Housing Recovery May Tank Now That Fed Can No Longer Act Like a Drunken Sailor
Here’s a compelling headline: “Housing Recovery to End Soon.” Here’s another: “New Home Sales Rose 2.1% in May.” It might seem like conflicting information, but the point of the first headline is that despite plenty of month-by-month good news–including the fact that homebuilding is up and foreclosures are down–there’s still reason to be wary. Or, as the headline suggests, definitively depressed.
Debra Borchardt writes for The Street:
The wrench in the machine, though, is the potential for rates to go up now that Federal Reserve Chairman Ben Bernanke has signaled that he’d like to tap the brakes on bond buying. Even though the Fed has been buying bonds like a drunken sailor, banks have been careful about who gets a mortgage. You needed a near-perfect score to get a mortgage, which has kept the market in check. It is also the same thing that has some worried that if rates go up, this pool of buyers could shrink.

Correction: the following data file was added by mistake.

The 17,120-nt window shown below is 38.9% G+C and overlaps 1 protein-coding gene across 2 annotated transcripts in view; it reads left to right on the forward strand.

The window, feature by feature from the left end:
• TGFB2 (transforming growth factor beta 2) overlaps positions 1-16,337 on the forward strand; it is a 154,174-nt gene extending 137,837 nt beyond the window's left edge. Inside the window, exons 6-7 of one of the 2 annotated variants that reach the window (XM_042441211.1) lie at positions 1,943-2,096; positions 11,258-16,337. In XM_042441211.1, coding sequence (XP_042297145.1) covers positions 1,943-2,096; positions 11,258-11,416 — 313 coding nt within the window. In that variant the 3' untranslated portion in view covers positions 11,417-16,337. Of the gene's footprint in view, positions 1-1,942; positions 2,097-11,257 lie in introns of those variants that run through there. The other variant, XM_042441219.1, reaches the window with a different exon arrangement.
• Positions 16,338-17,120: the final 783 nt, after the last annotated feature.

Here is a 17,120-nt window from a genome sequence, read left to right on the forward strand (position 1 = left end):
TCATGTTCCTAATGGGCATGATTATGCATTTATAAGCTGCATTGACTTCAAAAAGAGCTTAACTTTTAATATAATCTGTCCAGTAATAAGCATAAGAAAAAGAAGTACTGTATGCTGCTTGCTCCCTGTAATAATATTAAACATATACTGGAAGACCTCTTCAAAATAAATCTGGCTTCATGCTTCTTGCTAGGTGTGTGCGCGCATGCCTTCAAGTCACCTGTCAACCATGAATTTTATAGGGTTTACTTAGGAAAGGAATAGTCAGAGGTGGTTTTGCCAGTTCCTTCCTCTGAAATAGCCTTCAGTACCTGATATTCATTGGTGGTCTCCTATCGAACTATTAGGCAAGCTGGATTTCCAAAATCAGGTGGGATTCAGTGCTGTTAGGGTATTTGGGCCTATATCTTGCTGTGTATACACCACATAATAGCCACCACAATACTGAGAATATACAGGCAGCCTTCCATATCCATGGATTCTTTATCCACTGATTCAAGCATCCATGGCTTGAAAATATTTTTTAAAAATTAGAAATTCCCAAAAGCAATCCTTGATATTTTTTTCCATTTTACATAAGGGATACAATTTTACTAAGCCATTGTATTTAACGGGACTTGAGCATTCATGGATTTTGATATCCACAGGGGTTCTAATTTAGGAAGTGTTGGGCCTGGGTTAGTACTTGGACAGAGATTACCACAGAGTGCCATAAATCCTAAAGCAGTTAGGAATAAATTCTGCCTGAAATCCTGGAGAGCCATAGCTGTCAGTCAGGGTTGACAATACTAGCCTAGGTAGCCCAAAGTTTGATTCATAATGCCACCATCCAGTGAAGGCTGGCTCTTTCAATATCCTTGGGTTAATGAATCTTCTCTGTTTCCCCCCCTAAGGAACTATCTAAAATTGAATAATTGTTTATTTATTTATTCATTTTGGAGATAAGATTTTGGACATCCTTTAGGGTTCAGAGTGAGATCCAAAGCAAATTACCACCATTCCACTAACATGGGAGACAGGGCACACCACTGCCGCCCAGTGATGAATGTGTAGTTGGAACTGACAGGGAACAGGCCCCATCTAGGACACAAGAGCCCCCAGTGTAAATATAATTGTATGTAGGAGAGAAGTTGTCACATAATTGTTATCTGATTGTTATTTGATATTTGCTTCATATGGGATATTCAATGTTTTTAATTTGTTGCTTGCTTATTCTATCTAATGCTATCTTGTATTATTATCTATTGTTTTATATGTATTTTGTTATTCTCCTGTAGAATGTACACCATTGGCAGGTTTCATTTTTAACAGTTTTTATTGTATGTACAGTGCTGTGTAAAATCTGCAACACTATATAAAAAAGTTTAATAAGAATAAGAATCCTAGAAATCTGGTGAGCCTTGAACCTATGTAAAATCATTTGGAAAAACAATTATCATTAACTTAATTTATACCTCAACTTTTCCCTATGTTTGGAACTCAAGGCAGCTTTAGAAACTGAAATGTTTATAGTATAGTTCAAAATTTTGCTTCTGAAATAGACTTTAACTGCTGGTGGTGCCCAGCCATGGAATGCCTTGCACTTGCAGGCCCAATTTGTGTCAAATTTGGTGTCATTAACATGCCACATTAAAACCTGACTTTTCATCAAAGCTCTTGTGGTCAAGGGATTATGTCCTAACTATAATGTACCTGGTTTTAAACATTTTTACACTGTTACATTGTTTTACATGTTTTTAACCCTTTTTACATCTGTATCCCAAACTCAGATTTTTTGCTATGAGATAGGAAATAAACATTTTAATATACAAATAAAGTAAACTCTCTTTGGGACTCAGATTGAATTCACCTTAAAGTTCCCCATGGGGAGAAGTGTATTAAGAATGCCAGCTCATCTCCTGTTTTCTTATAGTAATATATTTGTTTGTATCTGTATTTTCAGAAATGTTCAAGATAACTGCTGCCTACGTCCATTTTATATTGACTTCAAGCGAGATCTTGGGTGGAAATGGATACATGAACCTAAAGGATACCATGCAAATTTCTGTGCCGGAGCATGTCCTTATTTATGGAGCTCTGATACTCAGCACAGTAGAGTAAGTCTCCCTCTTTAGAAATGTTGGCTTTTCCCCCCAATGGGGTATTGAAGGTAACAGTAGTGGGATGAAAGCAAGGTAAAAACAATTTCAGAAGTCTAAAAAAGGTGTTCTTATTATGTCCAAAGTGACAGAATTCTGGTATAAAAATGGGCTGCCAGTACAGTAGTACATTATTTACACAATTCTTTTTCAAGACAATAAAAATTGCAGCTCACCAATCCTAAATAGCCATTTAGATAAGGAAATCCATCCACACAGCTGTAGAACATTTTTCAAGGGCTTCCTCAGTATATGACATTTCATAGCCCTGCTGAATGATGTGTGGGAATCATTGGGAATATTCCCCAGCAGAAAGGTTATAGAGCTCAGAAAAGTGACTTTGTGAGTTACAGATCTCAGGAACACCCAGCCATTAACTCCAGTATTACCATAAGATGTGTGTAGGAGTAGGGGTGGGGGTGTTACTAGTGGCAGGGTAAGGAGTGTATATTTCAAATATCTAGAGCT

Other stats as quoted from The Street that point to some shifts:
– Year-over-year, new home sales are up 29%.
– Median and average home sales price for new homes sold in May was down slightly from April.
– Construction of larger, high-end homes is up.